5 posts tagged with MalteseFalcon.
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The stuff that dreams are made of

It is one of the most iconic props in film history. For 75 years since Humphrey Bogart tracked down The Maltese Falcon, various collectors have claimed to have the Falcon itself. Some of them must be wrong. Vanity Fair put the properly-alliterative Bryan Burrough on the case, and of course, a shadowy mystery ensued. [more inside]
posted by Etrigan on Feb 22, 2016 - 37 comments

The Maltese Falcon: Take 1

The Maltese Falcon: Take 1. The classic Humphrey Bogart Maltese Falcon (1941) was the third movie version of Dashiell Hammett's novel. The first movie was made in 1931. [more inside]
posted by kirkaracha on Aug 31, 2009 - 37 comments

Film Noir: Flip Side of the All-American Success Story

Maybe you already know about film noir, how Italian-born French film critic Nino Frank coined the term in 1946, and that Dashiell Hammett's book The Maltese Falcon was adapted for film 3 times in 10 years. Or perhaps you've just browsed through the detailed Wikipedia page, and found the list of film noir series and films to be daunting, and IMDB search provides a list that is lacking. Either way, Noir of the Week has a wealth of information if you crave more details, but focuses on one film per week if long lists are daunting. Not interested in this week's film? They have over 240 movies covered to date.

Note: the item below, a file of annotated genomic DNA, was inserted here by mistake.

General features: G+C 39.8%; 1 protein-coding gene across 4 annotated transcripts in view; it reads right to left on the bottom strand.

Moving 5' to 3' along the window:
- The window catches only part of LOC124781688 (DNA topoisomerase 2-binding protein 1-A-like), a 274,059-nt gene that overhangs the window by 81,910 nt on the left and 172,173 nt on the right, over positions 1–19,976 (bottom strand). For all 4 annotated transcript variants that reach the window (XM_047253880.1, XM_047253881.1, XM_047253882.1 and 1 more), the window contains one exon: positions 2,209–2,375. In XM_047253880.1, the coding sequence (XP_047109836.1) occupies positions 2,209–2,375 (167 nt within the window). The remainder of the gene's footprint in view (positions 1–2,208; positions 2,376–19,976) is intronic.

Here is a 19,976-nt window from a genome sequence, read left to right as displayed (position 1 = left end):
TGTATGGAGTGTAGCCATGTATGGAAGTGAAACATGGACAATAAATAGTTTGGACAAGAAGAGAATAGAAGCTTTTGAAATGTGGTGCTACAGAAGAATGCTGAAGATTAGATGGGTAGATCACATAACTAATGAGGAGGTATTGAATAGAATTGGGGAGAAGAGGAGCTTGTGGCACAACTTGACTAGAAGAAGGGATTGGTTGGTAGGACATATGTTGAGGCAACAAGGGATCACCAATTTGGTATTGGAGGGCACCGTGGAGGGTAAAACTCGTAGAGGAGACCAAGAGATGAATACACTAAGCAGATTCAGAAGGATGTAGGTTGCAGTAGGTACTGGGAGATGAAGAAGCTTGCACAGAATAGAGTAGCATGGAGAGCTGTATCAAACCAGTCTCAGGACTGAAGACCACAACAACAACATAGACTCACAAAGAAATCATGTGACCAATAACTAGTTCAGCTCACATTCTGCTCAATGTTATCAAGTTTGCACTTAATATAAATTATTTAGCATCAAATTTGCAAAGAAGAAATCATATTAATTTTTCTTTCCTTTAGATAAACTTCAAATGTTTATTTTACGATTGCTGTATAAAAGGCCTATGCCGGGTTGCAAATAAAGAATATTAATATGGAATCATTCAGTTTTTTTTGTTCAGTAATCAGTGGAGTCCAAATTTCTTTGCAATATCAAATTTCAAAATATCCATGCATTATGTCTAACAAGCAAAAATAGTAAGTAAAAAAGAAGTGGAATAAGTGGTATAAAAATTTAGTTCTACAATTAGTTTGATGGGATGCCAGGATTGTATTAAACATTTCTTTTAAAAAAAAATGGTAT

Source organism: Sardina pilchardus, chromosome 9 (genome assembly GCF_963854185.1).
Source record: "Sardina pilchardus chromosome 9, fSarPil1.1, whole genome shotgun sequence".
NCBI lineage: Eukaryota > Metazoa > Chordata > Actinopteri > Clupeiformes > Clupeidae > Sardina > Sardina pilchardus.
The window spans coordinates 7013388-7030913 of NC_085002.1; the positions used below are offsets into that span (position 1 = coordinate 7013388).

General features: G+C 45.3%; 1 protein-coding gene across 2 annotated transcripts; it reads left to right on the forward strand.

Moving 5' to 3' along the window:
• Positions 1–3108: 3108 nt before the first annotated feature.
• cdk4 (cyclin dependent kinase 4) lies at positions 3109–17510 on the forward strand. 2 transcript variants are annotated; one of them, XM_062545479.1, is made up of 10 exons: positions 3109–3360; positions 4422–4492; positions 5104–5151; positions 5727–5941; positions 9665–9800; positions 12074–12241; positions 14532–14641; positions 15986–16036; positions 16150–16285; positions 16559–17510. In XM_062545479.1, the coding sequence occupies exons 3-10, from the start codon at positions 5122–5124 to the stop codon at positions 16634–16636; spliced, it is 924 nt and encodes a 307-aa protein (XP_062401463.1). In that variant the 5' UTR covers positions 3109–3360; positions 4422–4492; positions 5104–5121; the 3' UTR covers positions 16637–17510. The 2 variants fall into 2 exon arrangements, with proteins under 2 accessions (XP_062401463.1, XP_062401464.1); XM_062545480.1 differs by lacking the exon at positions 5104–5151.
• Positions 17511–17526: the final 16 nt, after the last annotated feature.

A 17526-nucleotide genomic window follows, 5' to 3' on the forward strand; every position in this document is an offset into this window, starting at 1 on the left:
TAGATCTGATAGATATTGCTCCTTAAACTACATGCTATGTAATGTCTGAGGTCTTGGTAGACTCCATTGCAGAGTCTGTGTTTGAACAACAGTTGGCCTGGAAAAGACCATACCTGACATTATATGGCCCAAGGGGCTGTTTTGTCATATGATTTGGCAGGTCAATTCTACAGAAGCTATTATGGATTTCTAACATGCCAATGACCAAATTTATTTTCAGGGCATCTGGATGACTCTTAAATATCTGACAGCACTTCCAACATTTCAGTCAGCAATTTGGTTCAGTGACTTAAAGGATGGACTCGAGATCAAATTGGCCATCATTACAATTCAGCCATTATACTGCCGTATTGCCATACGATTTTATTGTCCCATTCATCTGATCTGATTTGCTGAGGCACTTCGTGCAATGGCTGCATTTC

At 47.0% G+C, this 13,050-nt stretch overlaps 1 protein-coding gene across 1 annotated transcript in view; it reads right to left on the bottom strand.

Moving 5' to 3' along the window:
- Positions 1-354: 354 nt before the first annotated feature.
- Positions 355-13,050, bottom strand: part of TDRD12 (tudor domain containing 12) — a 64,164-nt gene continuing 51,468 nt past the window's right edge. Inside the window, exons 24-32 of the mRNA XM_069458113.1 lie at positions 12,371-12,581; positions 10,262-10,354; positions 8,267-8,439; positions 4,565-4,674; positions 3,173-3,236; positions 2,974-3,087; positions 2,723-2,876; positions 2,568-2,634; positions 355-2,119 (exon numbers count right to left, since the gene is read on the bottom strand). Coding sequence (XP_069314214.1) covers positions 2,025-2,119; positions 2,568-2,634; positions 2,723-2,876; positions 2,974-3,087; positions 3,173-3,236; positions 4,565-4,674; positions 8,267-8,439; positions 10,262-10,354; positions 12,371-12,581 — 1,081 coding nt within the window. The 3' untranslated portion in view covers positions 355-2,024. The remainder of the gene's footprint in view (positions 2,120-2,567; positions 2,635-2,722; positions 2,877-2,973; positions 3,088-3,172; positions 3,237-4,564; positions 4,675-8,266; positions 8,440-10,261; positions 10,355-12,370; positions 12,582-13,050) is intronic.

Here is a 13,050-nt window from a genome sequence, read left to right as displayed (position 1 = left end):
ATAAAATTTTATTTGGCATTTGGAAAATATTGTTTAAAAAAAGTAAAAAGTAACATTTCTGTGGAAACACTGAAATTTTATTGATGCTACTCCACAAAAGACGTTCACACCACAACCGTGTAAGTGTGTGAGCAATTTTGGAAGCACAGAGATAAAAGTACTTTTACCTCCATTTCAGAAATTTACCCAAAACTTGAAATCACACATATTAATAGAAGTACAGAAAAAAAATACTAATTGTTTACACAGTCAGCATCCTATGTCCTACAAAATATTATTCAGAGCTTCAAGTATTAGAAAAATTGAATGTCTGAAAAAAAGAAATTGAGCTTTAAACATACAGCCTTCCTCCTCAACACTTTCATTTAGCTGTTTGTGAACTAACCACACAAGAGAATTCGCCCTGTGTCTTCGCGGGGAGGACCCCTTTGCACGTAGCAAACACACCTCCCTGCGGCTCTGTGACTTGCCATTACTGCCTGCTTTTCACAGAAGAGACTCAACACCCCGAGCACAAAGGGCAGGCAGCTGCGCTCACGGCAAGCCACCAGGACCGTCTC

posted by filthy light thief on Jun 30, 2009 - 20 comments

30's slang lovers rejoice!

Is Golan Cipel a "gunsel"? Gov. McGreevey's friend Golan Cipel appears to meet the original Maltese Falcon definition (a young man 'kept' for sex by an older man), but not it's later, derived one. Slantpoint provides a timeline of the relationship.
posted by Jos Bleau on Aug 13, 2004 - 6 comments

The Flitcraft Parable

The Flitcraft Parable (Warning: RealMedia) This nicely crafted nugget is taken from Dashiell Hammett's The Maltese Falcon. While some literary reputations from the 1920s and '30s are falling (e.g., Nobel Prize winner Sinclair Lewis), Hammett's rep is still rising.

My question: Which so-called genre authors writing today have the greatest chance of still being read in the 22nd century?
posted by bilco on Sep 3, 2001 - 37 comments

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